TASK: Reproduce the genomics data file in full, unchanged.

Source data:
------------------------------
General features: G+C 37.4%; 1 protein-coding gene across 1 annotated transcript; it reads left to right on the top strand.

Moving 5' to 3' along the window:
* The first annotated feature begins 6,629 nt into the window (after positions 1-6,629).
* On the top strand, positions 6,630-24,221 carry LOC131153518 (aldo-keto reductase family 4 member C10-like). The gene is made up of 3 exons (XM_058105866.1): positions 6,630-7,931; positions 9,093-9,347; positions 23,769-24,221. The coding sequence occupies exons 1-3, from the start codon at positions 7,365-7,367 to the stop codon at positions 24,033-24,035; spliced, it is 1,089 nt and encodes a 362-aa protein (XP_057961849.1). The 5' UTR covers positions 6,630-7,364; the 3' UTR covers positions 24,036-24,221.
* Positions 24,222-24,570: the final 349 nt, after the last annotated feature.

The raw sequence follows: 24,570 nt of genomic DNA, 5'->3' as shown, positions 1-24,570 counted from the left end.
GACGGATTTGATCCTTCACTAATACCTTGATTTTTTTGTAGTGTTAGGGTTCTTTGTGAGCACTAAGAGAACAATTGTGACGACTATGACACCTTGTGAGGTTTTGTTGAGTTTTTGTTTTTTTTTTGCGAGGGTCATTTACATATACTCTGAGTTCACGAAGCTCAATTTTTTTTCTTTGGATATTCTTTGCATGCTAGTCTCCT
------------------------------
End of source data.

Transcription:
General features: G+C 37.4%; 1 protein-coding gene across 1 annotated transcript; it reads left to right on the top strand.

Moving 5' to 3' along the window:
* The first annotated feature begins 6,629 nt into the window (after positions 1-6,629).
* On the top strand, positions 6,630-24,221 carry LOC131153518 (aldo-keto reductase family 4 member C10-like). The gene is made up of 3 exons (XM_058105866.1): positions 6,630-7,931; positions 9,093-9,347; positions 23,769-24,221. The coding sequence occupies exons 1-3, from the start codon at positions 7,365-7,367 to the stop codon at positions 24,033-24,035; spliced, it is 1,089 nt and encodes a 362-aa protein (XP_057961849.1). The 5' UTR covers positions 6,630-7,364; the 3' UTR covers positions 24,036-24,221.
* Positions 24,222-24,570: the final 349 nt, after the last annotated feature.

The raw sequence follows: 24,570 nt of genomic DNA, 5'->3' as shown, positions 1-24,570 counted from the left end.
GACGGATTTGATCCTTCACTAATACCTTGATTTTTTTGTAGTGTTAGGGTTCTTTGTGAGCACTAAGAGAACAATTGTGACGACTATGACACCTTGTGAGGTTTTGTTGAGTTTTTGTTTTTTTTTTGCGAGGGTCATTTACATATACTCTGAGTTCACGAAGCTCAATTTTTTTTCTTTGGATATTCTTTGCATGCTAGTCTCCT